A Research Center on Nanomaterials and Energy
|Employment period: 1 year
There exists an urgent and great need for a portable system to monitor water quality in both developed and developing countries. Currently, there is no commercial test available to satisfy this demand, as only accredited laboratories can perform such evaluations. Conventional physicochemical techniques like chromatography must be performed by qualified technicians, and require large, bulky and expensive equipment. Moreover, miniaturization of analytical instrumentation is one of dominant trends within the chemical and biological sciences. Miniaturization of diagnostic devices not only affords portability and significant cost reductions but also performance gains in terms of speed, analytical efficiency, automation and reproducibility. Through miniaturization, microfluidic technologies may allow successful integration of all the relevant steps on a single device. In order to solve this problem we have developed a phytoplankton (alga and cyanobacteria) based detection system implemented in a microfluidic platform. Algae and cyanobacteria are natural biosensors, since they integrate the biological effects of the compound mixtures in their environment and respond by metabolic changes that are relevant to potential toxic effects. In phytoplankton-based sensors, the organism responses are measured in real time by various detection mechanisms that can be optical, chemical or electrical in nature. In recent years, our group has showed the enormous potential of the combining of organic optoelectronic devices with microfluidic applied to toxicity measurement biosensor based on algae and cyanobacteria and we want to capitalize on those developments though this project.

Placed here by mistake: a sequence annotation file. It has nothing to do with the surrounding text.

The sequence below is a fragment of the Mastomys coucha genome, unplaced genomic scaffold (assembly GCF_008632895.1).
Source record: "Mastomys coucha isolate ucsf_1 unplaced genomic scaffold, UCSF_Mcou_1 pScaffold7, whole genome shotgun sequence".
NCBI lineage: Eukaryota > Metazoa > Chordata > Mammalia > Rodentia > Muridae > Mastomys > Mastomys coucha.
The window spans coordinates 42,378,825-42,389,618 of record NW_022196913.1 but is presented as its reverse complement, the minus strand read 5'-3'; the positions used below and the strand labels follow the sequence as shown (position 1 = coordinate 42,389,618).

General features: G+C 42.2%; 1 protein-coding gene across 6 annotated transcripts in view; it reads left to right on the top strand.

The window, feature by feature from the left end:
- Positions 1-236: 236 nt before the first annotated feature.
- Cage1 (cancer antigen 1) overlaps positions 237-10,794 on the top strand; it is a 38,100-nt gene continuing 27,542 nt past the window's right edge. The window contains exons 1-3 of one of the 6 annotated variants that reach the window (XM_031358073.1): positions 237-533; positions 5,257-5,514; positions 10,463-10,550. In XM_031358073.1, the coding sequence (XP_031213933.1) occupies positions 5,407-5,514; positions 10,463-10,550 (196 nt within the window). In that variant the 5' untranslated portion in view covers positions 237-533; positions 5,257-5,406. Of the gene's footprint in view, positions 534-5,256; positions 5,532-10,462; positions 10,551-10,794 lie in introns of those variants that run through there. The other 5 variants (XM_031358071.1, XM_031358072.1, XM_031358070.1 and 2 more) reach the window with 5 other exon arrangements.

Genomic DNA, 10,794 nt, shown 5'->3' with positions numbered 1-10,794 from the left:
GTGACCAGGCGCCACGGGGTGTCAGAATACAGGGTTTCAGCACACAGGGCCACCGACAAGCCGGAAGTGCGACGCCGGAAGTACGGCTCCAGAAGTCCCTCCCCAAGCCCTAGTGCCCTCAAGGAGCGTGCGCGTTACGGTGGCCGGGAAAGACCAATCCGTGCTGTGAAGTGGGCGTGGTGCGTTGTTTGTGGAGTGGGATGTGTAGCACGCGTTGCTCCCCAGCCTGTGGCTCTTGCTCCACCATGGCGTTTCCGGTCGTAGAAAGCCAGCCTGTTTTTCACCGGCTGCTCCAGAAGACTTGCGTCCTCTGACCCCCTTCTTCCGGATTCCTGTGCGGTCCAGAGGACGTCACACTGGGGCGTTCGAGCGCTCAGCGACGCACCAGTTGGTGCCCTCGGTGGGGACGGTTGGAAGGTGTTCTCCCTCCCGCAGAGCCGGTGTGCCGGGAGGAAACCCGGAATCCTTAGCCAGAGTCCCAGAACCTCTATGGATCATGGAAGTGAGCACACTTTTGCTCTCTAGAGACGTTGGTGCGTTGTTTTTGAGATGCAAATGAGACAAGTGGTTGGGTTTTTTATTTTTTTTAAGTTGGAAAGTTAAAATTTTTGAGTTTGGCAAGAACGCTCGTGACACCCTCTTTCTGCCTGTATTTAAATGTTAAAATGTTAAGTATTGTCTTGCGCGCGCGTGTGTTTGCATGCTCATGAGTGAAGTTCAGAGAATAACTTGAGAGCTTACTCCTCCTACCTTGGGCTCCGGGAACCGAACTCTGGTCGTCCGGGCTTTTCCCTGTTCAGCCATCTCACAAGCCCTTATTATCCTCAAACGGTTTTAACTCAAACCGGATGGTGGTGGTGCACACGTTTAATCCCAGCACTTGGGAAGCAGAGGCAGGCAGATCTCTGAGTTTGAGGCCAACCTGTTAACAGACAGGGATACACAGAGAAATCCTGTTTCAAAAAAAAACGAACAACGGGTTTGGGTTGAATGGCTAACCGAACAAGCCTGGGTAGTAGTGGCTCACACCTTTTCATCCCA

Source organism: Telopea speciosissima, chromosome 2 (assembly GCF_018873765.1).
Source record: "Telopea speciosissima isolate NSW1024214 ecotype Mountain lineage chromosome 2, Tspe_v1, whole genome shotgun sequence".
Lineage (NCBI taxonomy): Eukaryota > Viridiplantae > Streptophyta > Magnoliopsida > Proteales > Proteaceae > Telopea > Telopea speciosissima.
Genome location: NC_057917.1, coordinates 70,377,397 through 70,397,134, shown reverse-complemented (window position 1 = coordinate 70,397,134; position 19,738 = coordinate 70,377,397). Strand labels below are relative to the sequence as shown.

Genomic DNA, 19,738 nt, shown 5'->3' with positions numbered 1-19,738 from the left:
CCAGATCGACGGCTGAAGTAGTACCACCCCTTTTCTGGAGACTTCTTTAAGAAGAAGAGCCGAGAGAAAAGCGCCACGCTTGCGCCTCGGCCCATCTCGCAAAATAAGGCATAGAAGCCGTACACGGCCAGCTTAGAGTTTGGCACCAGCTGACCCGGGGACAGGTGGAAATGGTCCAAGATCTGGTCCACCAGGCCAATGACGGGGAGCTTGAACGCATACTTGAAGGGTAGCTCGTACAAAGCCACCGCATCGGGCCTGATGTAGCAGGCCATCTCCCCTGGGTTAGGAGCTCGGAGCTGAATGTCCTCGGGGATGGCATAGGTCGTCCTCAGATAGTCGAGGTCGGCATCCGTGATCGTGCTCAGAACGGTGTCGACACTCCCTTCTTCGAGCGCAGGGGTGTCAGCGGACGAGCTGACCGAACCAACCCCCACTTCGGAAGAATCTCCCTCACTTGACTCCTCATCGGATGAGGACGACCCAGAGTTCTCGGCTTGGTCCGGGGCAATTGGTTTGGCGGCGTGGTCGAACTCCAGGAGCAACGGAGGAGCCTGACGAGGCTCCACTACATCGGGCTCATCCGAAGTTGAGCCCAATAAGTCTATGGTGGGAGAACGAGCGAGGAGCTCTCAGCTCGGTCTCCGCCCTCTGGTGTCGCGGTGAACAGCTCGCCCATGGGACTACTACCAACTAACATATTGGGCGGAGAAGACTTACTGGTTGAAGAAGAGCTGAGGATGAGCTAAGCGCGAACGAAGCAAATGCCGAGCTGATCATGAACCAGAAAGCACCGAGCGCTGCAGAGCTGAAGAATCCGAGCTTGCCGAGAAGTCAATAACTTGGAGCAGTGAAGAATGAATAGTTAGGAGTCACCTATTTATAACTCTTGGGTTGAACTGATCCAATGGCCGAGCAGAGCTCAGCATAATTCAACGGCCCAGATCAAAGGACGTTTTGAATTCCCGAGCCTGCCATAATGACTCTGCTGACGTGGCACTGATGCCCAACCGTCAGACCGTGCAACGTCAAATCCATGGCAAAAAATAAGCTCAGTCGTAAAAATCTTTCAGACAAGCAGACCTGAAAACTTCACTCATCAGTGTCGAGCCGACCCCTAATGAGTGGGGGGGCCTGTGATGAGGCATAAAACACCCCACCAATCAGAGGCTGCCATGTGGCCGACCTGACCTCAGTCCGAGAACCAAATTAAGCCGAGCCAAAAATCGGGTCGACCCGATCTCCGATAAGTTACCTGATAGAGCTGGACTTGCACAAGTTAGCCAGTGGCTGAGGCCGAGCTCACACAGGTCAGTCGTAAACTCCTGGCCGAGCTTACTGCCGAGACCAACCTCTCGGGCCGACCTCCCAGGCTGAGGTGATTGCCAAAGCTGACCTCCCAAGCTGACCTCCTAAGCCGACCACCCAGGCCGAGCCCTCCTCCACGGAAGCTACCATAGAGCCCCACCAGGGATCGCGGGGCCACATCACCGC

You will develop a micro-biosensor to monitor water quality. The present sensor combines organic optoelectronic devices and electrochemical transparent electrodes (based on nanomaterials) applied to toxicity measurement on algae and cyanobacteria. The selected candidate will work on the fabrication of the electrochemical sensor as well as optimization of the phytoplankton handling in the microfluidic chip and the optimization of the protocol for pollution measurement.
The position is part of an INNOV-NSERC project; the selected candidate will be part of a team composed of researchers from the biology, chemistry and electronic department of UQAM.
The candidate must have excellent background in electrochemistry, and more specifically electrochemical sensors. Knowledge in microfabrication, microfluidics, water toxicity will be appreciated.
Contact: Ricardo Izquierdo
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